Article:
“You won’t.”

“Oh, I will. If we win the Cup … I’m getting a Wario tattoo.”

You had guys who were dedicated to being the greatest Mario Kart racers in the world.

When I was growing up, I thought NHL players were almost not human. To me, Patrick Roy was like a superhero or something. I had no concept that he went home and ate dinner and went to sleep. He was Patrick Roy, you know?

To say that I was obsessed with sports is probably an understatement.

Part of that was because I grew up in the middle of nowhere.

My dad ran the family farm. Before that, it had been my grandpa’s farm. And before that, it was my great-grandpa’s farm. Anyone within 10 miles was considered our “neighbor.”

Cattle and grain.

About 900 cattle, and a whole lot of grain. Infinite grain.

It’s so flat there. You can’t imagine how flat, unless you’re from there. Where we are, there aren’t even really trees.

My dad used to get so mad at me, because I was supposed to help him herd the cows at the end of the day. That was my little job on the farm. We would stand on opposite sides of the field and make sure there weren’t any stragglers. But he used to make the cattle prods by cutting off the end of old hockey sticks, so that was like the perfect baseball bat for me. I’d be on my side of the field throwing rocks in the air and pretending I was crushing home runs for the Blue Jays, and cows would be wandering off in every direction.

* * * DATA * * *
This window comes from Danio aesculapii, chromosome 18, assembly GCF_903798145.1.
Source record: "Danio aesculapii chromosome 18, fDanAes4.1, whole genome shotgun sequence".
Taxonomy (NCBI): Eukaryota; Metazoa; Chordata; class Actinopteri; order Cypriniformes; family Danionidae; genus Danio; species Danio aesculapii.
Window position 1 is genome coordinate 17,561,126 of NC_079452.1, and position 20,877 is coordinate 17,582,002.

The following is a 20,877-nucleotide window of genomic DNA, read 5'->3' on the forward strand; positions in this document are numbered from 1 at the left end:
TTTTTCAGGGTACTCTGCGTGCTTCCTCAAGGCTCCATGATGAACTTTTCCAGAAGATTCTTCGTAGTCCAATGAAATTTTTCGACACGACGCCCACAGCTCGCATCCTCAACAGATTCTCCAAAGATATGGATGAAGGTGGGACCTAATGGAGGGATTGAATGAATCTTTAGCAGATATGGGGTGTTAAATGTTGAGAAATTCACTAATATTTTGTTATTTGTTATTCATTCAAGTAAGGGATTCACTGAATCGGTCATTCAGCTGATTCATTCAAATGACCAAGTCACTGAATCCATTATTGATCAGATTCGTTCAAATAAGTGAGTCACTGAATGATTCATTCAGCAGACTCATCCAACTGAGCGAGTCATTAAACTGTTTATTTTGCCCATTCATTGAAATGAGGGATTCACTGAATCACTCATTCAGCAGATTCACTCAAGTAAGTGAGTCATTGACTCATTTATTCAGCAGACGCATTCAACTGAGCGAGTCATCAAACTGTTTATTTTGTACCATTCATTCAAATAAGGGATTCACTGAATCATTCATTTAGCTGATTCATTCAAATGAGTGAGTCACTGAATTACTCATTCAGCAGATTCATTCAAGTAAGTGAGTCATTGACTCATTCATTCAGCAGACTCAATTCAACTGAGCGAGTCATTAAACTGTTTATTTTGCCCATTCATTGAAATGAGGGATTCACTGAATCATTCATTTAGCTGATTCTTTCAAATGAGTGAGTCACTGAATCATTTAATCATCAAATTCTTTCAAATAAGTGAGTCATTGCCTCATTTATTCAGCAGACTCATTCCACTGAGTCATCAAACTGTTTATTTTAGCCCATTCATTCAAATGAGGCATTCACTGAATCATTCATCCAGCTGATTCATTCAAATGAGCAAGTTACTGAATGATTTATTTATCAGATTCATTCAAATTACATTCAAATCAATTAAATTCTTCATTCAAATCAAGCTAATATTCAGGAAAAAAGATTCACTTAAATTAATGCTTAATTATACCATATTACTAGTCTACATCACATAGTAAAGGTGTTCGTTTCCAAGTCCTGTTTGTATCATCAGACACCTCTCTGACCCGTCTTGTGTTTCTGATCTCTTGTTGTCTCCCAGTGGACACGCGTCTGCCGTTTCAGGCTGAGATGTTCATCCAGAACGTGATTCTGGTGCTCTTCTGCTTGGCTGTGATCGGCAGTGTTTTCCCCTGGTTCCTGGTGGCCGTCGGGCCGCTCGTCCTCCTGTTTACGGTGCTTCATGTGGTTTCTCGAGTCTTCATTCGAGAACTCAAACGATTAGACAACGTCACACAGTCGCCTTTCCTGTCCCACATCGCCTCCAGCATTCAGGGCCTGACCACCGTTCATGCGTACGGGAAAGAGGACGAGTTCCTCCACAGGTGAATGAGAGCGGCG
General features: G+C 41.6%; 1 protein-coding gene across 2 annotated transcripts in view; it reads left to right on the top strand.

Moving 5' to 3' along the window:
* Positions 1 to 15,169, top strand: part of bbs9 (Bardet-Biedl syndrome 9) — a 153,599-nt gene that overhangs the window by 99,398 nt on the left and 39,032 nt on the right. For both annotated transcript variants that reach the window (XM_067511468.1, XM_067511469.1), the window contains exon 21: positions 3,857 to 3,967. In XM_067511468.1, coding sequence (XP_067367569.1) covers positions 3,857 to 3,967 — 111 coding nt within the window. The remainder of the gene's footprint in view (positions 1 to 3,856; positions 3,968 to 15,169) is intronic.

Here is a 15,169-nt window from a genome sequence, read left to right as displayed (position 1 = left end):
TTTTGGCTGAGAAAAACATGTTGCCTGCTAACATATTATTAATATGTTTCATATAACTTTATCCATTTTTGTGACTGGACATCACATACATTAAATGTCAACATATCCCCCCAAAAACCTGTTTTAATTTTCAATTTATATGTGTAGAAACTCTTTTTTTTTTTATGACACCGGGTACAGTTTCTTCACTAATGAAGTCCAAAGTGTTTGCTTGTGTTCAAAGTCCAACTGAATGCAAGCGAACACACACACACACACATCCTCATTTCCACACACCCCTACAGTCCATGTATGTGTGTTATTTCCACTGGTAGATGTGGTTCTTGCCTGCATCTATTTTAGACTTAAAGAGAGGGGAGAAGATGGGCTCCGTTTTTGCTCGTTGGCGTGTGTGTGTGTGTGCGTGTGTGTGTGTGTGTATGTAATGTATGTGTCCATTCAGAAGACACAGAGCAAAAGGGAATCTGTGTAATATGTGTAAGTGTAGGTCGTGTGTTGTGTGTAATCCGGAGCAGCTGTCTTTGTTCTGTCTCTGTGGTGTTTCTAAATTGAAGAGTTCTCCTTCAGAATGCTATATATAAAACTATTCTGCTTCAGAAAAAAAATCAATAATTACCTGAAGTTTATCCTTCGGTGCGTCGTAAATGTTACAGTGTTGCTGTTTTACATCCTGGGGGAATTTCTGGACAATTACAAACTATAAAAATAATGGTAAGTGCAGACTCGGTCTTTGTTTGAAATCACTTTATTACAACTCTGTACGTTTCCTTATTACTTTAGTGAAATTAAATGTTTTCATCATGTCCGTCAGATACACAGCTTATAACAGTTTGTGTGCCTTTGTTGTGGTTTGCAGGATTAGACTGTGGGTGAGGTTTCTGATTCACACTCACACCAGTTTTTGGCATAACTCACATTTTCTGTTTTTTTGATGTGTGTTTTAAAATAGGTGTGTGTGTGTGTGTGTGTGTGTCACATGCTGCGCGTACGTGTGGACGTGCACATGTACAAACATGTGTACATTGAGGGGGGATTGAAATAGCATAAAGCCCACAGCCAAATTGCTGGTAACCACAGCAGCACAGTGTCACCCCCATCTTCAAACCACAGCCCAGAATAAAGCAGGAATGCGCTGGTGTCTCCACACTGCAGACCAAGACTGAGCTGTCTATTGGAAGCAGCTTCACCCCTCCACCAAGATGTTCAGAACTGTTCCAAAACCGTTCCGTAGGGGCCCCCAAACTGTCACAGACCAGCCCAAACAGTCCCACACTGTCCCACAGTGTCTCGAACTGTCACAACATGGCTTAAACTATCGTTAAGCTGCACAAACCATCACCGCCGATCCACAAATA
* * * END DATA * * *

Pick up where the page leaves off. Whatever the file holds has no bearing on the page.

My dad would be yelling across the field, “Braden! Bradennnnnnnnnnn!”

My head was in the clouds.

I used to stand in front of the TV at night watching the Jays, and I’d take every single swing along with the batters.

I always had to be creative, because there was no one around. There were only 15 kids in my whole class — 12 girls and 3 boys. So I got pretty good at making up my own games. I used to go down to our basement and “shoot on myself.” Hockey stick in my right hand. Goalie glove on my left. I’d fire the ball off the wall one-handed and practice saving the rebound.

Holtby Family

Roy with the glove save … unbelievable!

That kind of thing.

I probably saved 10 million shots off that wall as Patrick Roy. Game 7 of the Stanley Cup finals, everything on the line. In our little unfinished basement in the middle of nowhere.

For some reason, I always believed I was going to play goalie in the NHL. Like, really believed. You couldn’t tell me any different. And it made no sense, really. My dad didn’t even want me to play in net. He had been a goalie growing up, so he knew what a thankless position it can be. He always tried to convince me to play forward. But my minor hockey team was made of up of basically any kid who could conceivably stand up on skates in a 40-mile radius. We were so bad that I felt like if I played in net at least that’s where all the action was gonna be.

Man, we would get peppered.

We’d lose 12–1.



And Patrick Roy was my hero, right? What did Roy do when he got scored on? He went nuts. So that’s what I did. I’d be yelling at my poor teammates, I’d be smashing my stick off the crossbar, I’d be squirting water everywhere.